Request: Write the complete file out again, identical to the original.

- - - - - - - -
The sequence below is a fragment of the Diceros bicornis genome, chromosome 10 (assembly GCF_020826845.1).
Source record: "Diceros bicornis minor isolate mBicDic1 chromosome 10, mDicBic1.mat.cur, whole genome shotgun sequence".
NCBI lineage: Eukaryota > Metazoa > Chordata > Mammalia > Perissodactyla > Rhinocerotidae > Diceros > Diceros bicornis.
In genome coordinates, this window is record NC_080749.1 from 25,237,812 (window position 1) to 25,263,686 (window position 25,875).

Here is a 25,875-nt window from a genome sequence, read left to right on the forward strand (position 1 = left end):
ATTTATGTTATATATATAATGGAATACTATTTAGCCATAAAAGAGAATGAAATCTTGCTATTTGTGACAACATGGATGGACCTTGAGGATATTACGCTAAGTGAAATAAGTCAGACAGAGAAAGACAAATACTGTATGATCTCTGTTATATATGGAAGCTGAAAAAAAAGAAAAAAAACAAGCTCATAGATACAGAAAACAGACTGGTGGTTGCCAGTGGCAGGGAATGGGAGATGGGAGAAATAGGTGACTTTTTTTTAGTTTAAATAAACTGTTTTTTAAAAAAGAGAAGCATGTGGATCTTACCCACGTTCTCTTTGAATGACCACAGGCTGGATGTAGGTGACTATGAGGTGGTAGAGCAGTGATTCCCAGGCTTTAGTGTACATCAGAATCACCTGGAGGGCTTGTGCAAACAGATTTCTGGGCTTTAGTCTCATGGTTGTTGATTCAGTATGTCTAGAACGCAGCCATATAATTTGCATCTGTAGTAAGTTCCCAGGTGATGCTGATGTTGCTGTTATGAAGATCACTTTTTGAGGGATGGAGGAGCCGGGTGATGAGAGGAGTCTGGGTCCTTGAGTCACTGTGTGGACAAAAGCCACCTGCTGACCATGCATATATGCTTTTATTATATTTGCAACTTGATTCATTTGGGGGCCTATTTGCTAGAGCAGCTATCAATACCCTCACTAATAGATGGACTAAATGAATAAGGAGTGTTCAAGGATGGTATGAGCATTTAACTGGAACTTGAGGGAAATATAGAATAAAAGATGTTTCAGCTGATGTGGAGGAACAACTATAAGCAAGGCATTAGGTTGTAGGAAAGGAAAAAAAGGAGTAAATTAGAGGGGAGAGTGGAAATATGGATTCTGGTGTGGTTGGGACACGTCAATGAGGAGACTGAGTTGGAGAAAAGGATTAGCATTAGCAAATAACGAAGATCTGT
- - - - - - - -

The sequence below is a fragment of the Diceros bicornis genome, chromosome 10 (assembly GCF_020826845.1).
Source record: "Diceros bicornis minor isolate mBicDic1 chromosome 10, mDicBic1.mat.cur, whole genome shotgun sequence".
NCBI lineage: Eukaryota > Metazoa > Chordata > Mammalia > Perissodactyla > Rhinocerotidae > Diceros > Diceros bicornis.
In genome coordinates, this window is record NC_080749.1 from 25,237,812 (window position 1) to 25,263,686 (window position 25,875).

Here is a 25,875-nt window from a genome sequence, read left to right on the forward strand (position 1 = left end):
ATTTATGTTATATATATAATGGAATACTATTTAGCCATAAAAGAGAATGAAATCTTGCTATTTGTGACAACATGGATGGACCTTGAGGATATTACGCTAAGTGAAATAAGTCAGACAGAGAAAGACAAATACTGTATGATCTCTGTTATATATGGAAGCTGAAAAAAAAGAAAAAAAACAAGCTCATAGATACAGAAAACAGACTGGTGGTTGCCAGTGGCAGGGAATGGGAGATGGGAGAAATAGGTGACTTTTTTTTAGTTTAAATAAACTGTTTTTTAAAAAAGAGAAGCATGTGGATCTTACCCACGTTCTCTTTGAATGACCACAGGCTGGATGTAGGTGACTATGAGGTGGTAGAGCAGTGATTCCCAGGCTTTAGTGTACATCAGAATCACCTGGAGGGCTTGTGCAAACAGATTTCTGGGCTTTAGTCTCATGGTTGTTGATTCAGTATGTCTAGAACGCAGCCATATAATTTGCATCTGTAGTAAGTTCCCAGGTGATGCTGATGTTGCTGTTATGAAGATCACTTTTTGAGGGATGGAGGAGCCGGGTGATGAGAGGAGTCTGGGTCCTTGAGTCACTGTGTGGACAAAAGCCACCTGCTGACCATGCATATATGCTTTTATTATATTTGCAACTTGATTCATTTGGGGGCCTATTTGCTAGAGCAGCTATCAATACCCTCACTAATAGATGGACTAAATGAATAAGGAGTGTTCAAGGATGGTATGAGCATTTAACTGGAACTTGAGGGAAATATAGAATAAAAGATGTTTCAGCTGATGTGGAGGAACAACTATAAGCAAGGCATTAGGTTGTAGGAAAGGAAAAAAAGGAGTAAATTAGAGGGGAGAGTGGAAATATGGATTCTGGTGTGGTTGGGACACGTCAATGAGGAGACTGAGTTGGAGAAAAGGATTAGCATTAGCAAATAACGAAGATCTGT